The auditory system is a sensory system that is responsible for the sense of hearing. The ability to hear allows animals to be able to detect sounds in their surroundings without direct contact or without seeing the source of the sound. It has been suggested that different frequencies—low-pitched and high-pitched sounds—are mapped to different regions of the auditory cortex, making a tonotopic map. The tonotopic map of the human brain is a method to provide a means of creating a function map of the auditory cortex through the use of acoustic frequencies perceived by the human ear. By interpreting different frequencies, different regions of the auditory cortex increase their activity levels. This change in activity allows researchers to create a function map of the auditory cortex by mapping the specific regions that respond to numerous different frequencies. Scientific research shows that tonotopic maps in the auditory cortex are similar to the retinotopic fields that are mapped in the visual cortex.
Upon receiving a sound wave, an organ within the inner ear known as the organ of Corti transduces the signal of waves into an electrical signal that the brain interprets as sound. Within the organ of Corti are several specialized sensory neurons called hair cells that use mechanotransduction to detect sound waves (movement) near the ear. These hair cells line the organ of Corti across its basilar membrane, which winds throughout the spiral-shaped cochlea. The hair cells form a functional synapse with nerve fibers that make up the vestibulocochlear nerve (cranial nerve VIII). This nerve traverses the brainstem, making a pathway that synapses in the auditory cortex, which is located in the superior portion of the temporal lobe of the brain. The functionality of each of these hair cells lies in their physical layout in the organ of Corti. Specifically, the hair cells are “tuned” to progressively higher frequencies the deeper the hair cells lie. This is due to the fact that the basilar membrane varies greatly in mechanical and physical properties along its length. This difference in the tuning frequencies of the hair cells along the basilar membrane allows the inner ear to act as a sound frequency analyzer, and therefore allows researchers to use neuroimaging to create a map of functional organization within the auditory system.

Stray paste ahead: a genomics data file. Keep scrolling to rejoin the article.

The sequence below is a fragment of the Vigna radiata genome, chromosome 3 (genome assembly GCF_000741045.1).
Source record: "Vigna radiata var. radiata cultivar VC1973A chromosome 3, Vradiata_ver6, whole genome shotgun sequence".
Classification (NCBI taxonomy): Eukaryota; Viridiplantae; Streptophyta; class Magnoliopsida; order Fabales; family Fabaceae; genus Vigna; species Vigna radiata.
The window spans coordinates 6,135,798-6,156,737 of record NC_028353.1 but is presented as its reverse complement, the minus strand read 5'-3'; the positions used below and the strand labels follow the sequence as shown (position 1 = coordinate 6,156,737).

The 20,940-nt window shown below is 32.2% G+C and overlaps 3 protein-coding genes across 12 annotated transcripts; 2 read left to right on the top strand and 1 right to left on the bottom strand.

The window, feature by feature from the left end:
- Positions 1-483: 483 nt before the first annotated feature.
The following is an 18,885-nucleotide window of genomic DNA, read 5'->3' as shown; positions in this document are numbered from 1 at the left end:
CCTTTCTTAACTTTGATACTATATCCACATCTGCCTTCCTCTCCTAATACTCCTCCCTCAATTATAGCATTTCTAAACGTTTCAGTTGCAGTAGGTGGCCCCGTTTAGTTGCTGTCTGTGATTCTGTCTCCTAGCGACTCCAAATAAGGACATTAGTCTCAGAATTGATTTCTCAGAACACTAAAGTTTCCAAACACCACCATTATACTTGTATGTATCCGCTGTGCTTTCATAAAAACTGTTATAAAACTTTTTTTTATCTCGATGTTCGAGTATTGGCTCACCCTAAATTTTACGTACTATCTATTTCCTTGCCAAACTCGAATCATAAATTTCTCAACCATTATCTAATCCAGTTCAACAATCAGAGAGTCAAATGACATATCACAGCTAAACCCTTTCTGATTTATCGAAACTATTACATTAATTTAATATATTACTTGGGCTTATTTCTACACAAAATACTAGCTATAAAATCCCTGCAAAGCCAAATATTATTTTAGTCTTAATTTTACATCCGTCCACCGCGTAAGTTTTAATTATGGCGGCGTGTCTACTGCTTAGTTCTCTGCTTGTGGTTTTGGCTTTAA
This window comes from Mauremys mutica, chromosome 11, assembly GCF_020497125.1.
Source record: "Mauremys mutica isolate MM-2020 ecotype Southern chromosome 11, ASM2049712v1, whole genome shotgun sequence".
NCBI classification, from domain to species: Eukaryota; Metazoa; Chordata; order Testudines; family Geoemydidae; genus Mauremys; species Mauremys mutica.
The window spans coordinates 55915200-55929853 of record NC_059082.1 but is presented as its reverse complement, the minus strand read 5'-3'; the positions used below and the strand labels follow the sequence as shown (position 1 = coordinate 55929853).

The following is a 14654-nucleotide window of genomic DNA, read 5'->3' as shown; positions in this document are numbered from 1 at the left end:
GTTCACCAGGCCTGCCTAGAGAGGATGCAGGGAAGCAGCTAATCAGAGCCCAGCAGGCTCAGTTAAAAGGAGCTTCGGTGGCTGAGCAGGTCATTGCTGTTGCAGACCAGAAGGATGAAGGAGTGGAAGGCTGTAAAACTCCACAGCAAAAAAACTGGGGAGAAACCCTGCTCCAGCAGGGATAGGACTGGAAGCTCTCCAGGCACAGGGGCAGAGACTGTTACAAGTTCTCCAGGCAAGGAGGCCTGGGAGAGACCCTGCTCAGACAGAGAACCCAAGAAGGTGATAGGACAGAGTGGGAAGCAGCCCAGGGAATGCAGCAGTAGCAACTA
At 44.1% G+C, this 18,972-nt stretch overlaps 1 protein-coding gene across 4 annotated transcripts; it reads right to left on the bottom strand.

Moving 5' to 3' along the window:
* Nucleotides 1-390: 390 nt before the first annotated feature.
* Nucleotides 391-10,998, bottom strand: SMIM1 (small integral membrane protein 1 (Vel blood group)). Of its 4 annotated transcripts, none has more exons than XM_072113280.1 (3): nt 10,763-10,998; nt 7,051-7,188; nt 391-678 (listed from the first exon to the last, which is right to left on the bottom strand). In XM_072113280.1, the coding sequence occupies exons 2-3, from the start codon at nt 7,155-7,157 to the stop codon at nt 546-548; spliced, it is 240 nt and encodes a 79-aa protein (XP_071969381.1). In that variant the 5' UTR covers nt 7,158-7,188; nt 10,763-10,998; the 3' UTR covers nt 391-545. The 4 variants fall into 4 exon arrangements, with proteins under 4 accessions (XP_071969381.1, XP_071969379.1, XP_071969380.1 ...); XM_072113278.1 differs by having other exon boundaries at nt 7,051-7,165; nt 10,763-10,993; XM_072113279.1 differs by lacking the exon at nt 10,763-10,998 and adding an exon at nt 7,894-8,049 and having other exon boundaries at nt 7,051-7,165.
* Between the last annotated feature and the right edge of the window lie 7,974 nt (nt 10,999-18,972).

Tonotopic mapping is useful in creating a functional layout of the auditory cortex of numerous model organisms and humans through the organization of frequency-dependent responses, which are suggestive of specific tonotopically organized regions of the auditory cortex. Studies have shown that the position of the functional response in the auditory cortex varies systematically with differences in frequencies encountered, as shown by functional magnetic resonance imaging (fMRI) of the auditory cortex, located in the superior surface of the temporal lobe of the brain. Through these studies, researchers have identified seven regions in the brain specific to different frequencies encountered, three regions sensitive to high frequencies, and four regions sensitive to lower frequencies. High-pitched sounds have been mapped to the anterolateral aspect of the transverse temporal gyrus (also called Heschl’s gyrus), while low-pitched sounds are mapped to the lateral fissure. The lateral fissure contains the transverse temporal gyrus. Thus, there are multiple tonotopically organized brain regions in humans. Based on these imaging studies, in which they compare differences in anatomical areas and frequency progressions, researchers are able to hypothesize as to the different functional regions within the human auditory cortex.
See also: Age-Related Hearing Loss; Auditory Processing Disorder; Auditory System; Brainstem Auditory Evoked Potentials; Deafness; Sensory Receptors; Vestibulocochlear Nerve
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